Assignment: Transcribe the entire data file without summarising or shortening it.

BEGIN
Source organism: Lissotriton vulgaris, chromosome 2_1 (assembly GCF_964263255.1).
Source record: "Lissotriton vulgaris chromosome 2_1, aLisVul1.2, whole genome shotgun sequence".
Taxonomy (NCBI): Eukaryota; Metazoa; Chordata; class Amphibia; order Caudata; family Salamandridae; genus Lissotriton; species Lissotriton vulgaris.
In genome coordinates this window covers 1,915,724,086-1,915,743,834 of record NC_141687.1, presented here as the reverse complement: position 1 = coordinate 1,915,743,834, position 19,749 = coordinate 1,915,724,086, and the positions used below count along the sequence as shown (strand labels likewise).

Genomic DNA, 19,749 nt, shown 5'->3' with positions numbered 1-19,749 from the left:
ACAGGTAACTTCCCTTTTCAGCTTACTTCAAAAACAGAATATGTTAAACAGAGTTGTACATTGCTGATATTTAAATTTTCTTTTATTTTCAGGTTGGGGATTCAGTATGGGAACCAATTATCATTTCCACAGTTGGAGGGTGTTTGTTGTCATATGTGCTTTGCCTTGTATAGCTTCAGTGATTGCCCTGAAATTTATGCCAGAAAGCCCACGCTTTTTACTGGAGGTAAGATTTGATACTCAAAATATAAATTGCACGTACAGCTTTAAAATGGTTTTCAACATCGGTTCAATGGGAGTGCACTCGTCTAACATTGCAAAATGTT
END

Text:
Source organism: Lissotriton vulgaris, chromosome 2_1 (assembly GCF_964263255.1).
Source record: "Lissotriton vulgaris chromosome 2_1, aLisVul1.2, whole genome shotgun sequence".
Taxonomy (NCBI): Eukaryota; Metazoa; Chordata; class Amphibia; order Caudata; family Salamandridae; genus Lissotriton; species Lissotriton vulgaris.
In genome coordinates this window covers 1,915,724,086-1,915,743,834 of record NC_141687.1, presented here as the reverse complement: position 1 = coordinate 1,915,743,834, position 19,749 = coordinate 1,915,724,086, and the positions used below count along the sequence as shown (strand labels likewise).

Genomic DNA, 19,749 nt, shown 5'->3' with positions numbered 1-19,749 from the left:
ACAGGTAACTTCCCTTTTCAGCTTACTTCAAAAACAGAATATGTTAAACAGAGTTGTACATTGCTGATATTTAAATTTTCTTTTATTTTCAGGTTGGGGATTCAGTATGGGAACCAATTATCATTTCCACAGTTGGAGGGTGTTTGTTGTCATATGTGCTTTGCCTTGTATAGCTTCAGTGATTGCCCTGAAATTTATGCCAGAAAGCCCACGCTTTTTACTGGAGGTAAGATTTGATACTCAAAATATAAATTGCACGTACAGCTTTAAAATGGTTTTCAACATCGGTTCAATGGGAGTGCACTCGTCTAACATTGCAAAATGTT